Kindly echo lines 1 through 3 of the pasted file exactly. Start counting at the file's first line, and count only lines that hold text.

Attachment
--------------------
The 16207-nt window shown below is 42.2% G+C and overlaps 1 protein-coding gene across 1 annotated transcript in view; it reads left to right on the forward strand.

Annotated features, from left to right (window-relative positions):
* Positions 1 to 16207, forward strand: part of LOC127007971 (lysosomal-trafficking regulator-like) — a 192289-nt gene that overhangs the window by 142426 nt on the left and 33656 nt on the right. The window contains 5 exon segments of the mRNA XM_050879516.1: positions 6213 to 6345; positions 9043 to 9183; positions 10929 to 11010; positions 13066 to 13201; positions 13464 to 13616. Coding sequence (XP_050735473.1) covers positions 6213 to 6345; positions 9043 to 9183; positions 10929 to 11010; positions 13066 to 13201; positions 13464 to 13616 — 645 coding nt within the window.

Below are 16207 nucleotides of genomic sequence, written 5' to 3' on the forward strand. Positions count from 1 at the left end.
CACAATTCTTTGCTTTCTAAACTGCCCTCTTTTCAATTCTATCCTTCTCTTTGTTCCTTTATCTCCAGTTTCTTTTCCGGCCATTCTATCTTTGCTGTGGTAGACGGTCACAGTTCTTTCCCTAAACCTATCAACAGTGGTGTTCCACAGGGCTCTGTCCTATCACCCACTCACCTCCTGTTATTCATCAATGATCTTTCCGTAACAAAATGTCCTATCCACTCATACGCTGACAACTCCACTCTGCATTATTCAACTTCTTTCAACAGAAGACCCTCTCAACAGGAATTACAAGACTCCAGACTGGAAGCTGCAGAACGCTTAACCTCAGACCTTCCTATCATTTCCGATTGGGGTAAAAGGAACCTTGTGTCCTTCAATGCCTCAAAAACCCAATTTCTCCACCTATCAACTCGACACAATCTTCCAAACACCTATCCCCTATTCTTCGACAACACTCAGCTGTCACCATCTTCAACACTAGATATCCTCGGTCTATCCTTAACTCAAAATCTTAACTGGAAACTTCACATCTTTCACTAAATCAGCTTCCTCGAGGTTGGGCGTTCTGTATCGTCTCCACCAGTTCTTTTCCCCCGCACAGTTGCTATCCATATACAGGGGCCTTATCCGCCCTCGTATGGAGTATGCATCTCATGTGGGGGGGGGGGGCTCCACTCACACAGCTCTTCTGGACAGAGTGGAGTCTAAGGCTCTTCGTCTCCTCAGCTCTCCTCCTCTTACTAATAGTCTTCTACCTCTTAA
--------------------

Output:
The 16207-nt window shown below is 42.2% G+C and overlaps 1 protein-coding gene across 1 annotated transcript in view; it reads left to right on the forward strand.

Annotated features, from left to right (window-relative positions):
* Positions 1 to 16207, forward strand: part of LOC127007971 (lysosomal-trafficking regulator-like) — a 192289-nt gene that overhangs the window by 142426 nt on the left and 33656 nt on the right. The window contains 5 exon segments of the mRNA XM_050879516.1: positions 6213 to 6345; positions 9043 to 9183; positions 10929 to 11010; positions 13066 to 13201; positions 13464 to 13616. Coding sequence (XP_050735473.1) covers positions 6213 to 6345; positions 9043 to 9183; positions 10929 to 11010; positions 13066 to 13201; positions 13464 to 13616 — 645 coding nt within the window.